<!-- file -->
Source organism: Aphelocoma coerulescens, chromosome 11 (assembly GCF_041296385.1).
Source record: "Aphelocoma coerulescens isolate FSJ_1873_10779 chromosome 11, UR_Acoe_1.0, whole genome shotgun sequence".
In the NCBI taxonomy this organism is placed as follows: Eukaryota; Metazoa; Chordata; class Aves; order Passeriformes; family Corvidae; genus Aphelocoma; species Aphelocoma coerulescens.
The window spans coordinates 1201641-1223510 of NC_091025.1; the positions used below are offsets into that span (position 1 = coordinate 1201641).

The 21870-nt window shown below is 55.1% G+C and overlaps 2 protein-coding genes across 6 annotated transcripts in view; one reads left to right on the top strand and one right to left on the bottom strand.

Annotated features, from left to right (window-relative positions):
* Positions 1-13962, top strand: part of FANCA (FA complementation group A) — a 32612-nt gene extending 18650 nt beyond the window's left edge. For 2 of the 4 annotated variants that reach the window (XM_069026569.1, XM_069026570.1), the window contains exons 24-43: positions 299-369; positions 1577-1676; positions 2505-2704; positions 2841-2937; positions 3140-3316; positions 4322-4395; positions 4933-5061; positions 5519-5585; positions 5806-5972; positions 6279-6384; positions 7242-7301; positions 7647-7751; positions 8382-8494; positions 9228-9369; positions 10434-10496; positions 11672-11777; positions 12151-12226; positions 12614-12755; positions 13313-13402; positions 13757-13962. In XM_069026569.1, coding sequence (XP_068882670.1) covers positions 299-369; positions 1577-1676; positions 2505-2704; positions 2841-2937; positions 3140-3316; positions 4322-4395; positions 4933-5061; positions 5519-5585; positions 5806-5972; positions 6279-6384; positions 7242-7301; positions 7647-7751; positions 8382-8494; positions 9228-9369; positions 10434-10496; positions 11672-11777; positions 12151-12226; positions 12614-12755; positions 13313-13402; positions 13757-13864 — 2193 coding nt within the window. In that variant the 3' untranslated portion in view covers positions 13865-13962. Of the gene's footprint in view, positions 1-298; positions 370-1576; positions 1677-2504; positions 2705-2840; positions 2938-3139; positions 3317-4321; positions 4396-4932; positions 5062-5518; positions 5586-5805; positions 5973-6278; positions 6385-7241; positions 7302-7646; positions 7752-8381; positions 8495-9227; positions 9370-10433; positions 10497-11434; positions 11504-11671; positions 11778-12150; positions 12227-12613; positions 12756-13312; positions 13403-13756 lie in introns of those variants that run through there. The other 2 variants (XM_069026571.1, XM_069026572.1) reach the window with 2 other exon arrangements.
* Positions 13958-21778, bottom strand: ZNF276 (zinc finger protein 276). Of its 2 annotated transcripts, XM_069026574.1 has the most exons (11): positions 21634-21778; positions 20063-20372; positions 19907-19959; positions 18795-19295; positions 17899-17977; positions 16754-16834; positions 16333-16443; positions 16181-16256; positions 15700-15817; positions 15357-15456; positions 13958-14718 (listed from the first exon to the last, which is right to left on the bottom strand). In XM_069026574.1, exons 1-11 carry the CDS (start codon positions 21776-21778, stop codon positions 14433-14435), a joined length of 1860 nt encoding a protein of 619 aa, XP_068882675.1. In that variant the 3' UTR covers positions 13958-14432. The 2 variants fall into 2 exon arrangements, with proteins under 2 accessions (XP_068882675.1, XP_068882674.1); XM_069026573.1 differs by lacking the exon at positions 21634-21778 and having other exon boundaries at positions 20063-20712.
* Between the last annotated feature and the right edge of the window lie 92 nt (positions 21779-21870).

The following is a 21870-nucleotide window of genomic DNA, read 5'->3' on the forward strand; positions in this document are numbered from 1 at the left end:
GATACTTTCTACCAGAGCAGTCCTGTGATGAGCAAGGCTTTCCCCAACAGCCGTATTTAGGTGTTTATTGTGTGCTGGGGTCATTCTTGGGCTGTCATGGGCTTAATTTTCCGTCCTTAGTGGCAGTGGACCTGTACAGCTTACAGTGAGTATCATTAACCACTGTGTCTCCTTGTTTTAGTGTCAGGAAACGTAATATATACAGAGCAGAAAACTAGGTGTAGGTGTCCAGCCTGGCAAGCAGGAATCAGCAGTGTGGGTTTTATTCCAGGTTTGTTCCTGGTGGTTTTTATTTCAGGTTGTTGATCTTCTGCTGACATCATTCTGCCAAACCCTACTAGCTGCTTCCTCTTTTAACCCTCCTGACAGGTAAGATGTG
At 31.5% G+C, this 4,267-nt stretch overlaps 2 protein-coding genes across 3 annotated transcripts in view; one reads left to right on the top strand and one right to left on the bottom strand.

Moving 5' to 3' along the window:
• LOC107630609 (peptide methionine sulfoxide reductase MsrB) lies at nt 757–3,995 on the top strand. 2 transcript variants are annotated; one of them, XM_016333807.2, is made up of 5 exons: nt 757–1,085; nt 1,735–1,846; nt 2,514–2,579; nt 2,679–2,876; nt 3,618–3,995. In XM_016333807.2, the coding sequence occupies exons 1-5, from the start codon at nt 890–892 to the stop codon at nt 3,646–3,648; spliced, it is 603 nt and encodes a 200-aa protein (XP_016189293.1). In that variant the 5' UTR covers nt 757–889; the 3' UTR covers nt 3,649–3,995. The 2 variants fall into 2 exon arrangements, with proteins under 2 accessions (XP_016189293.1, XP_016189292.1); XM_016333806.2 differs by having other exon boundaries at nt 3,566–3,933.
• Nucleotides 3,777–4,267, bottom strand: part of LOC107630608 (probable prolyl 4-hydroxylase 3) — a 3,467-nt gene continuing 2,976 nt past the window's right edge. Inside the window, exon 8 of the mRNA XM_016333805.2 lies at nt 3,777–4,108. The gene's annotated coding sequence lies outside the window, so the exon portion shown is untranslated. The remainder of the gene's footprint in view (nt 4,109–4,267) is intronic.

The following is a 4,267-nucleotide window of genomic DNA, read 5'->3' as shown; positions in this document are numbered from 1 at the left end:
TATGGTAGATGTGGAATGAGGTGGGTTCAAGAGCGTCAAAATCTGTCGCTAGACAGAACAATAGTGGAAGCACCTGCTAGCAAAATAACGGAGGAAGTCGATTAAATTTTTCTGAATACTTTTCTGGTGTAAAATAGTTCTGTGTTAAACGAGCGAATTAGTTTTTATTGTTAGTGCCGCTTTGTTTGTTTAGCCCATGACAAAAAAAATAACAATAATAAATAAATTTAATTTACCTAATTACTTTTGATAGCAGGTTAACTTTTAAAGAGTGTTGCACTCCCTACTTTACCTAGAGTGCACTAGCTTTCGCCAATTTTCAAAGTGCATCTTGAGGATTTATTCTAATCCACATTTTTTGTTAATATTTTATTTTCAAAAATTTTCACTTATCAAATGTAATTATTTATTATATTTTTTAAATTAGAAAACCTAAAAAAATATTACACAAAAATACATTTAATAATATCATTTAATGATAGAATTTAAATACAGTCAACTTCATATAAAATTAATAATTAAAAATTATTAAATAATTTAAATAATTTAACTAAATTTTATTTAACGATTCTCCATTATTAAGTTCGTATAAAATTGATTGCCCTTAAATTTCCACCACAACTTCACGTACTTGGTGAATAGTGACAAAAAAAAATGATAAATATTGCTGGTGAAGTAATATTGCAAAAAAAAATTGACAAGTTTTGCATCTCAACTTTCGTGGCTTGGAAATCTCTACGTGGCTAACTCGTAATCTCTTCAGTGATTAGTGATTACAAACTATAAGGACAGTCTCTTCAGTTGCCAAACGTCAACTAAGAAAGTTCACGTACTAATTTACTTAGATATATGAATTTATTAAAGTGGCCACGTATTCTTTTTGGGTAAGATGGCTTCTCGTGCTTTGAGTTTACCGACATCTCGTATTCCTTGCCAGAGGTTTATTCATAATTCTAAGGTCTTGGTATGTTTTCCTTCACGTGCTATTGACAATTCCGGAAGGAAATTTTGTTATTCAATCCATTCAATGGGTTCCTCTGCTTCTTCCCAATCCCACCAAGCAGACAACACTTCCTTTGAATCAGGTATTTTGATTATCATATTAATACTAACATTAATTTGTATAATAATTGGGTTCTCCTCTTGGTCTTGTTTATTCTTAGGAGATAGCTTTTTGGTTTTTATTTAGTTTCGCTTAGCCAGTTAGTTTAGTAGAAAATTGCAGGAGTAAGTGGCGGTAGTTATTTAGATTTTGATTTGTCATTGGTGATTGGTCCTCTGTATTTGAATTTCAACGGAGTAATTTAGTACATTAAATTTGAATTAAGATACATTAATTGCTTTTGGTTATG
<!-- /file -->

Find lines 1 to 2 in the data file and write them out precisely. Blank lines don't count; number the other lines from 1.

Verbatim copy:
Source organism: Aphelocoma coerulescens, chromosome 11 (assembly GCF_041296385.1).
Source record: "Aphelocoma coerulescens isolate FSJ_1873_10779 chromosome 11, UR_Acoe_1.0, whole genome shotgun sequence".